Many students on campus have signed a petition this month created by Hannah Blankenship. This petition, like most, was based on an idea of fixing something many people felt needed to be corrected. Still, it was not an ordinary petition, it was concerning food.
The Perry cookie petition was something created to bring back the chocolate chip cookies Perry offered last semester, said Jason Hwang, a student involved in the process of trying to get them back.
Jonah Holland, a student who signed and supported the petition, said the cookies meant a lot to him and other students.
“We discovered that the Perry cookies had been changed, that they used a new recipe, and quite frankly, it wasn’t as good as the old one; and we felt like we lost felt like we lost an important part of MSU when we lost those cookies,” Holland said.
Throughout the history of the petition, it was noticed by many at MSU and gained a total of 359 signatures, growing in popular support for students who eat at the Perry.
Many good memories surrounded the Perry’s famous cookies, and the change affected a decent amount of the students. Hwang said he would sometimes get a to-go box and fill it up with cookies because they were so good.
Later, he stated while cookies are a minor thing to some, in the past, some students specifically looked forward to the Perry Cookies when having a bad day. To him and other students, this simple dessert was “that little part of life that brought (him) a little bit of joy.”
With this cookie change came some disappointed feelings, which is why the cookie petition gained the momentum it did.
This momentum was surprising, even for the people who began the petition.
“I definitely didn’t expect this many people to sign a petition about cookies,” Hwang said. “It was pretty crazy what type of change college students want, too.”
Because so many of the students missed the cookies, this petition was a way for them to join together and try to get some sort of action to fix this issue.
“We weren’t aiming to get 'X amount' of voters, we just wanted to see a rough estimate of how many students wanted the cookies back,” Hwang said.
To get more votes, Blankenship, Hwang and others supported the petition by telling people about it on social media and in person, asking for the student body to help and support.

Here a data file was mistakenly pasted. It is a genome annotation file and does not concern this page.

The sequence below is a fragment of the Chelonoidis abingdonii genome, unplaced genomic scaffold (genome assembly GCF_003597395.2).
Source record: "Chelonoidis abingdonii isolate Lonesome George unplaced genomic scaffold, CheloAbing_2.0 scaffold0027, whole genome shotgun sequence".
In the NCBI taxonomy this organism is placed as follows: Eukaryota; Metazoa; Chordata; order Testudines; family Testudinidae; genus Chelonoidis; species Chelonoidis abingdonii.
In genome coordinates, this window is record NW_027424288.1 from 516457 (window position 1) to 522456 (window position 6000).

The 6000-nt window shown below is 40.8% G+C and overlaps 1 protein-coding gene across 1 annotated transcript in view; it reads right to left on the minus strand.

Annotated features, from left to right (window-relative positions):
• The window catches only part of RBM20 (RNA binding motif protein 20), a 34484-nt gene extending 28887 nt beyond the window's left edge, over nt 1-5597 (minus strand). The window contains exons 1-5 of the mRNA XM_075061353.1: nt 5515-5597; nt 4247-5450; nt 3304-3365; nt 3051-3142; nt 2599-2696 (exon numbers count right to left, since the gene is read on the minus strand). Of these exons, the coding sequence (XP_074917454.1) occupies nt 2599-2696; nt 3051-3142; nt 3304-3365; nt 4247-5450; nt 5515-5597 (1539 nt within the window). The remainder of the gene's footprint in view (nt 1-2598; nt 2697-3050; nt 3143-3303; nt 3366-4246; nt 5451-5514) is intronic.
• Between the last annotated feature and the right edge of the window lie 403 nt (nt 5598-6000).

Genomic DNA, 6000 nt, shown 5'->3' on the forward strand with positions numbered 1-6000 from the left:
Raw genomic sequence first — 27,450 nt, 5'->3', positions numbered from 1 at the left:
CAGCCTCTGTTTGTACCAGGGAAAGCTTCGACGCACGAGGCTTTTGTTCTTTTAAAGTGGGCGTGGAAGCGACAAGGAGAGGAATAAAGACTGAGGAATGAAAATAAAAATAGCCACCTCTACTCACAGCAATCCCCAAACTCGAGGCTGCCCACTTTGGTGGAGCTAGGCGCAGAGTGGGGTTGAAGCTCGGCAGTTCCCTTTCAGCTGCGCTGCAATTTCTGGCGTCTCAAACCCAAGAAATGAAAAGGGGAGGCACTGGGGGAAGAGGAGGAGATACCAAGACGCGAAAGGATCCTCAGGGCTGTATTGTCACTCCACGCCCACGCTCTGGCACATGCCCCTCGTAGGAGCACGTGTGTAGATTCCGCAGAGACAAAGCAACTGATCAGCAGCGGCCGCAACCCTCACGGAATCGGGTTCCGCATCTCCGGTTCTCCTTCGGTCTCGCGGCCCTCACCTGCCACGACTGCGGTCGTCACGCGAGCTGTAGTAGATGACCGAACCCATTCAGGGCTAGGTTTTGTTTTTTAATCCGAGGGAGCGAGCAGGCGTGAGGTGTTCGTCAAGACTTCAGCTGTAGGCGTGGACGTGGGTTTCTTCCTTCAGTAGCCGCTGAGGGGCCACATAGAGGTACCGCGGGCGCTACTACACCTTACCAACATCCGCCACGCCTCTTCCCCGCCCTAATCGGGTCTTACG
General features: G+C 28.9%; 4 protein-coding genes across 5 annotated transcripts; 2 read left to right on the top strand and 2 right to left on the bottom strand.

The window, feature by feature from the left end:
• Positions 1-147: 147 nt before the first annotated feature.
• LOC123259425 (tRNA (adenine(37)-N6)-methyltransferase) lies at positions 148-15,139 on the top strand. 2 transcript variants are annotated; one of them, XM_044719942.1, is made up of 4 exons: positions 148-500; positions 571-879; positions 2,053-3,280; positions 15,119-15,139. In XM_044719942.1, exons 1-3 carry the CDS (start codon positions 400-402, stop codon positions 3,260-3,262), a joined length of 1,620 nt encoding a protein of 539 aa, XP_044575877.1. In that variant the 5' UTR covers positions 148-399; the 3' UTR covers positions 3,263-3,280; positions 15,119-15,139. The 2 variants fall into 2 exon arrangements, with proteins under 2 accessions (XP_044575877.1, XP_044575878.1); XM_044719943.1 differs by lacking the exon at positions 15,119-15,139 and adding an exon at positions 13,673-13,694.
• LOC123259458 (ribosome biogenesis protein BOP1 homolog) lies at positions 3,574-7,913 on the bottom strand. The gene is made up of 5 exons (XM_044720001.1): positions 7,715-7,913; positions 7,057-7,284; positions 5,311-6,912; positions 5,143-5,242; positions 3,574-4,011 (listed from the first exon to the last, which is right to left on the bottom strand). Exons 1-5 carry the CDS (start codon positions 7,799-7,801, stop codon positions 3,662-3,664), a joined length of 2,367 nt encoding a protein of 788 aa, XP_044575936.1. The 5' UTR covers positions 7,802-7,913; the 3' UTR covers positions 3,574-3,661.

After the petition began to grow in signatures and had a substantial amount, Blankenship emailed dining services.
“I was wondering if there was a feasible way to get the cookies back or if we could talk about it,” Blankenship said.
After this, she set up a meeting time with MSU Dining Marketing Manager Andi Pichardo, and Blankenship and Hwang went to discuss the idea of the original cookies being brought back.
Pichardo asked them questions regarding the difference between the cookie style and why they preferred the old ones, and by the end of the meeting, the students were promised the Perry would try to improve the new cookies.
“She never really mentioned that it was possible to get the old ones back, but they did say they would take steps to make the new ones like the old ones, including cooking them for less time to make them softer and things like that,” said Blankenship.
While this was not the exact result they were searching for, both students were willing to accept the compromise. Blankenship said within the next week, due to their meeting, the new cookies became softer and better.
If students go in to the Perry today for lunch, though, they will not find a softer, old-style version of the new cookies, because soon after Blankenship and Hwang met with the company, MSU Dining Services not only announced these cookies were officially back, but they have also begun providing them at the Fresh Food Company as well.
“They truly listened to our voices, which is something really special about MSU,” Blankenship said. “The faculty and staff actually care about the students and what we want. Even though this is an insignificant thing like cookies, it shows the entire spirit of the university and how they care for the students.”
“I think it’s a great triumph that the MSU student body came together and brought back such an important thing,” said Holland.
The end goal once seemed so far from success, but the petition has now made its mark. Because of this petition and the hopeful minds of these students, the next time someone walks into the Perry or Fresh Foods, they can get a to-go box and fill it with the cafeteria’s signature, something many students find important at MSU: The Perry cookie.